Here's the thing about Southern food: For most of our history, it was the best food in the country, prepared in the warmest and most fertile region, where biscuits and bacon practically spring out of the earth. (The vegetables are pretty good too.) But the higher quality the ingredients, the less you have to do with them, and so Southern culinary life was, until relatively recently, a long tryptophan trance of country ham, collards simmered endlessly in pork fat, creamy pan gravies and other agents of stultifying bliss. Food that good needs little in the way of adornment, and such efforts over the years generally flopped.
But a slew of young chefs are taking modern Southern cooking to a new place, forming a movement in the crucible of high ideals, virtuoso technique and hard-core attitude. Call it lardcore. It's meticulous, it's ballsy and it doesn't care what you think of it. In that, it's very Southern.
Typically, lardcore features unapologetically low-rent proteins like pork jowls and catfish, and treats them the way Paul Bocuse treated foie gras. John Besh, of August restaurant in New Orleans, does with mudbugs, a.k.a. lowly crawfish, what Eric Ripert does with uni (sea urchin) or Dover sole; Linton Hopkins, at Restaurant Eugene in Atlanta, serves an even more amazing cured-flounder tartare. (Who ever heard of flounder tartare?) Their food comes in small but potent portions, and is sourced with an almost Shinto-like regard for natural integrity. So pure of heart are many of these cutting-edge restaurants that they don't even bother with fried chicken; they know that if they don't have time to do it in a cast-iron pan filled with lard, it's not worth doing. So they leave it for the meat-and-three joints that dot the Southland's strip malls.
The movement's unacknowledged leader, if such a mettlesome mood can be said to have one, is surely Sean Brock, the brilliant young chef of McCrady's Restaurant in Charleston, S.C. It makes sense: Charleston was the most defiant and daring center of the Old South, the place where the Civil War began. If Southern food is going to reinvent itself for the 21st century, and it is, it should be reinvented there. Brock is almost manically devoted to rescuing old Southern flavors forgotten vegetable strains, heritage animal breeds and a canon of preserves that he worships reverently as "the Southern pantry," which includes things like dilly beans and bread-and-butter zucchini pickles. "I've dedicated my life to rebuilding and preserving this food," he says. "Every kernel of corn matters. Getting wild catfish rather than farmed matters. Hell, my preserves are more important to me than anything I'm cooking right now."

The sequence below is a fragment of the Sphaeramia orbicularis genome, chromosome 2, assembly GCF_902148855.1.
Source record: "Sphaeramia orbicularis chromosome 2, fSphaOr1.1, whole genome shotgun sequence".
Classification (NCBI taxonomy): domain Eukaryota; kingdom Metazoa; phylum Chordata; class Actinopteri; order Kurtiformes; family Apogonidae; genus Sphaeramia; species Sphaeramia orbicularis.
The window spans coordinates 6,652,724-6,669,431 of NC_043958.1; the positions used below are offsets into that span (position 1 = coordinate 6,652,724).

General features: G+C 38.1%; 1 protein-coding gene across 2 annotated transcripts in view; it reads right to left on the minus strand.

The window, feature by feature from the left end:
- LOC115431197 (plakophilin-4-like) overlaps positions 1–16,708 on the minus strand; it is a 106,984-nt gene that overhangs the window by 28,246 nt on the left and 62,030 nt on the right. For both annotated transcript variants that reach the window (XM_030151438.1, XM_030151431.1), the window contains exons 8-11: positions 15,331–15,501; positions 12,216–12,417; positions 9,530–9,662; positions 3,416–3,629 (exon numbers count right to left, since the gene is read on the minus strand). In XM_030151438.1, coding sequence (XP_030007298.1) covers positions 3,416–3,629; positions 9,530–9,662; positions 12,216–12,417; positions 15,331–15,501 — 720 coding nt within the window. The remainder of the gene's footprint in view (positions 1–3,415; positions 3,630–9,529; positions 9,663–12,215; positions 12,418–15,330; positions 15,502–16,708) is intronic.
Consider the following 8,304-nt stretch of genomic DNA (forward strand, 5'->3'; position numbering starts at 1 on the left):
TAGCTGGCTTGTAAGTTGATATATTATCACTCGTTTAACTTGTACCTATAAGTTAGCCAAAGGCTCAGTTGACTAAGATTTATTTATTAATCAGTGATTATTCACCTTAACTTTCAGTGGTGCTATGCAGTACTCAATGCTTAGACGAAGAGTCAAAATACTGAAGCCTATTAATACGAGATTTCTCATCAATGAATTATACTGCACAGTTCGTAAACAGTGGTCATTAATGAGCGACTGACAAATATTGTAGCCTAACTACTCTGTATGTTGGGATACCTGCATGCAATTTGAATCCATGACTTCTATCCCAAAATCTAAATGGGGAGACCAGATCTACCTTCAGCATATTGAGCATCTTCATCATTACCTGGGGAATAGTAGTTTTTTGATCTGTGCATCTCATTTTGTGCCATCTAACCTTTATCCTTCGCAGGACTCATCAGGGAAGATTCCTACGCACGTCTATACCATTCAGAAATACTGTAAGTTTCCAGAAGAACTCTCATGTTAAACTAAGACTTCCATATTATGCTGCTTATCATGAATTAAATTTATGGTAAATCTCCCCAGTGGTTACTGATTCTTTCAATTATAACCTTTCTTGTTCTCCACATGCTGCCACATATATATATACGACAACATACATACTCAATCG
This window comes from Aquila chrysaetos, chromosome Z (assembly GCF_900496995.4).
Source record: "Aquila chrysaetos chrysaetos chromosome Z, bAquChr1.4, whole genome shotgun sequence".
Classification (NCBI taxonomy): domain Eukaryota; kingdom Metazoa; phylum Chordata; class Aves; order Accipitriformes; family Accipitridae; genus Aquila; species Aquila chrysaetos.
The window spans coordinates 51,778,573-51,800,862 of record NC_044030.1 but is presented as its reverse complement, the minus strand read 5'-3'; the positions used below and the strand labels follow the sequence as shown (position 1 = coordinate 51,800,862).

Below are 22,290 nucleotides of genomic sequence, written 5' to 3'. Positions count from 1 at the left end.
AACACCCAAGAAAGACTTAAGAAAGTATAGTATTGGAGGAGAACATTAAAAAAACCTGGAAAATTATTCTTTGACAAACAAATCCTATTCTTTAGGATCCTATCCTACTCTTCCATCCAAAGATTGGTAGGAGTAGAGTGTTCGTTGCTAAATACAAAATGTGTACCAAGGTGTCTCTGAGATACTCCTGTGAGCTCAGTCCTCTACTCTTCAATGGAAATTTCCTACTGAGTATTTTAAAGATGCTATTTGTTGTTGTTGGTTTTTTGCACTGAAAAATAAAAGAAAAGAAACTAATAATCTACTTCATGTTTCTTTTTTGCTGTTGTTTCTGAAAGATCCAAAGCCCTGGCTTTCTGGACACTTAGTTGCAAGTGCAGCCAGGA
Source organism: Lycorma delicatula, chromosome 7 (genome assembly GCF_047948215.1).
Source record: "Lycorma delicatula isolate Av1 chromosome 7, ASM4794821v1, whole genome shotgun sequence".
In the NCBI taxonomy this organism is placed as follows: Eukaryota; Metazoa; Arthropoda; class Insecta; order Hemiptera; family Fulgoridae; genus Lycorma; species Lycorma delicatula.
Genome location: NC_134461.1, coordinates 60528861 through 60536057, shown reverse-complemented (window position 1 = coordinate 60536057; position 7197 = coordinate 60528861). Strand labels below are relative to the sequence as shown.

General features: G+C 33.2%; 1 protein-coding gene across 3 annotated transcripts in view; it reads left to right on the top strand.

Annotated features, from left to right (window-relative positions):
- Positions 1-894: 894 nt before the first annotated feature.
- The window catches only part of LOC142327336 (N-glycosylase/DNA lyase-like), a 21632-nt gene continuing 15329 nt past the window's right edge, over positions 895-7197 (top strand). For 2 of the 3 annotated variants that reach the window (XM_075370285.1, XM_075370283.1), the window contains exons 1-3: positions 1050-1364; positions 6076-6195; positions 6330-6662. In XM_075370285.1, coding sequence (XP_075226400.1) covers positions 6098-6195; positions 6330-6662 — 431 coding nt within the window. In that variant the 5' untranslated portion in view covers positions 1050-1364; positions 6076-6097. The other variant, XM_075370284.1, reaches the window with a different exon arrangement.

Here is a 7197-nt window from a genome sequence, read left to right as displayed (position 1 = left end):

Named the 2010 Best Chef Southeast by the James Beard Foundation, Brock uses cooking techniques as exacting and postmodern as any molecular gastronomist's. His signature shrimp and grits, to take one example, starts with Jimmy Red corn, a nearly extinct strain that he actually has tattooed on his arm. Brock's staff husks and shells the corn, kernel by kernel. Because he prefers the taste of cold-milled grits, he flash-freezes them with liquid nitrogen. Then he seals them inside vacuum bags, he explains, "so I don't lose all those volatile flavor compounds to the air." He dehydrates and pulverizes shrimp, and adds them to the corn, so that the latter is the star, and, by the end, has totally revamped the dish he's paying tribute to. Lardcore, at its best, is not trying to consciously class up the classics, but to reinvent them, quite literally, from the ground up. The movement bypasses the old high-low distinctions soul food vs. gourmet food, home cooking vs. restaurant cooking, lard vs. oil and butter. It's the most purely democratic, un-status-conscious cooking to come along in a long time.
Still, it isn't being greeted with open arms everywhere. Even Alabama chef Frank Stitt, the godfather of the movement and the man who first blended French technique with Southern flavors, got himself a tongue-lashing from Paula Deen on account of his "uppity" ways. (Deen, like so many Southern cooks, hews to that old-time religion: "The more humble a dish is, the more like Granny's, the better it is," she says.) I'm sorry, Paula, but that's a battle that is going to be lost. A chef like Sean Brock is an explosion, an evangelist for the lost glories of the South; his mere existence instantly invalidates what used to pass for fine dining in the South usually frozen steaks piled high with crabmeat or some such thing. That won't pass muster anymore. Lardcore is like locavorism on steroids; its mecca, Tennessee's Blackberry Farm, is a paradise of pork fat, wild persimmons and marigolds, where chefs from throughout the South go to meet and eat and think about food. The farm, the Southern Foodways Alliance and the Internet are bringing them together, and together they are inspiring each other.
As a result, lardcore has power, verve and the momentum of something long delayed. The movement is already spreading like the religion it is throughout the South, at places like Lantern in Chapel Hill, N.C.; Five and Ten in Athens, Ga.; Reef in Houston; and Trummer's on Main in Clifton, Va. It's so generative that it's even moving north, in small but brilliant restaurants like Seersucker in Brooklyn, Hungry Mother in Boston and the Purple Pig in Chicago. As Robert Newton, the Arkansas-born chef of Seersucker, recently told me, "There is a movement, but it's just chefs getting good stuff and making cool food but in this Southern way, you know what I mean? We interpret it through a Southern lens and from a Southern perspective. That's all it is."
Ozersky is a James Beard Awardwinning food writer and the author of The Hamburger: A History. His food video site, Ozersky.TV, is updated daily. He is currently at work on a biography of Colonel Sanders. Taste of America, Ozersky's food column for TIME.com, appears every Wednesday.